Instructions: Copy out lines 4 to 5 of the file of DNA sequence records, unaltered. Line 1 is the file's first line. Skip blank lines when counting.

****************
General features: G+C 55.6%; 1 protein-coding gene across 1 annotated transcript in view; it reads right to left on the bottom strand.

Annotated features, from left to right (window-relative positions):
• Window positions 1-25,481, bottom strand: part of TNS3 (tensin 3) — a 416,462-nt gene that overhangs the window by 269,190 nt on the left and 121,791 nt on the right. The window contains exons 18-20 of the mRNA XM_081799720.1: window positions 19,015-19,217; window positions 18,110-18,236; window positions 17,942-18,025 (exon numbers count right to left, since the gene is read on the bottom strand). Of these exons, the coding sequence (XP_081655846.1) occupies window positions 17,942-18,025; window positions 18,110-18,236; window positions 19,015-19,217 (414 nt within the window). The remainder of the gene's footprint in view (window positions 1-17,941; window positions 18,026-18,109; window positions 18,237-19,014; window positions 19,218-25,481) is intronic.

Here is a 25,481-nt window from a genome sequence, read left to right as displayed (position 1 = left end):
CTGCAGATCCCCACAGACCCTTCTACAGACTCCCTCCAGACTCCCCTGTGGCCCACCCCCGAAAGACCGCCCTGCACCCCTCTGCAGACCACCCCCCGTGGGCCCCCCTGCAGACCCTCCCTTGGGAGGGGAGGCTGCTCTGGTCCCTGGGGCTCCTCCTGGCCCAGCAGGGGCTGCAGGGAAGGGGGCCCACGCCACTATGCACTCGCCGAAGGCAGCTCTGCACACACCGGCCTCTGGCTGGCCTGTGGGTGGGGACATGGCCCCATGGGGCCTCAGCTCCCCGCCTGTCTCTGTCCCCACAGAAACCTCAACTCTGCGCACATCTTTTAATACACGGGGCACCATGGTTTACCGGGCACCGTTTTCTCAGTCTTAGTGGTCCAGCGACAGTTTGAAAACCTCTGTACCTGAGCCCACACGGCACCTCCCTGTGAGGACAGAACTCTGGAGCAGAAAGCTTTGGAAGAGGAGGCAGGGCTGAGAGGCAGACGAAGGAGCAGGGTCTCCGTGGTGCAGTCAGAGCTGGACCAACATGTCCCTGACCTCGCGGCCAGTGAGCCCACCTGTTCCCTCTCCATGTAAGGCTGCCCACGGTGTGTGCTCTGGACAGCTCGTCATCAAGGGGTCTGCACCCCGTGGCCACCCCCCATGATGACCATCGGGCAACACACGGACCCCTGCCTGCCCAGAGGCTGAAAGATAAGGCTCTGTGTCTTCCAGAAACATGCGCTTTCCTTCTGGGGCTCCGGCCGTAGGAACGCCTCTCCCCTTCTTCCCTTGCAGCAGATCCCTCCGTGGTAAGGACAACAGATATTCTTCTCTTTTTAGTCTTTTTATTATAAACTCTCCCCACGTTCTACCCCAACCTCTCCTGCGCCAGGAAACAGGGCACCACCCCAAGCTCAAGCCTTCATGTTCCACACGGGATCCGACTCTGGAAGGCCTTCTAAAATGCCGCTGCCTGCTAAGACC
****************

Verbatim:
Here is a 25,481-nt window from a genome sequence, read left to right as displayed (position 1 = left end):
CTGCAGATCCCCACAGACCCTTCTACAGACTCCCTCCAGACTCCCCTGTGGCCCACCCCCGAAAGACCGCCCTGCACCCCTCTGCAGACCACCCCCCGTGGGCCCCCCTGCAGACCCTCCCTTGGGAGGGGAGGCTGCTCTGGTCCCTGGGGCTCCTCCTGGCCCAGCAGGGGCTGCAGGGAAGGGGGCCCACGCCACTATGCACTCGCCGAAGGCAGCTCTGCACACACCGGCCTCTGGCTGGCCTGTGGGTGGGGACATGGCCCCATGGGGCCTCAGCTCCCCGCCTGTCTCTGTCCCCACAGAAACCTCAACTCTGCGCACATCTTTTAATACACGGGGCACCATGGTTTACCGGGCACCGTTTTCTCAGTCTTAGTGGTCCAGCGACAGTTTGAAAACCTCTGTACCTGAGCCCACACGGCACCTCCCTGTGAGGACAGAACTCTGGAGCAGAAAGCTTTGGAAGAGGAGGCAGGGCTGAGAGGCAGACGAAGGAGCAGGGTCTCCGTGGTGCAGTCAGAGCTGGACCAACATGTCCCTGACCTCGCGGCCAGTGAGCCCACCTGTTCCCTCTCCATGTAAGGCTGCCCACGGTGTGTGCTCTGGACAGCTCGTCATCAAGGGGTCTGCACCCCGTGGCCACCCCCCATGATGACCATCGGGCAACACACGGACCCCTGCCTGCCCAGAGGCTGAAAGATAAGGCTCTGTGTCTTCCAGAAACATGCGCTTTCCTTCTGGGGCTCCGGCCGTAGGAACGCCTCTCCCCTTCTTCCCTTGCAGCAGATCCCTCCGTGGTAAGGACAACAGATATTCTTCTCTTTTTAGTCTTTTTATTATAAACTCTCCCCACGTTCTACCCCAACCTCTCCTGCGCCAGGAAACAGGGCACCACCCCAAGCTCAAGCCTTCATGTTCCACACGGGATCCGACTCTGGAAGGCCTTCTAAAATGCCGCTGCCTGCTAAGACC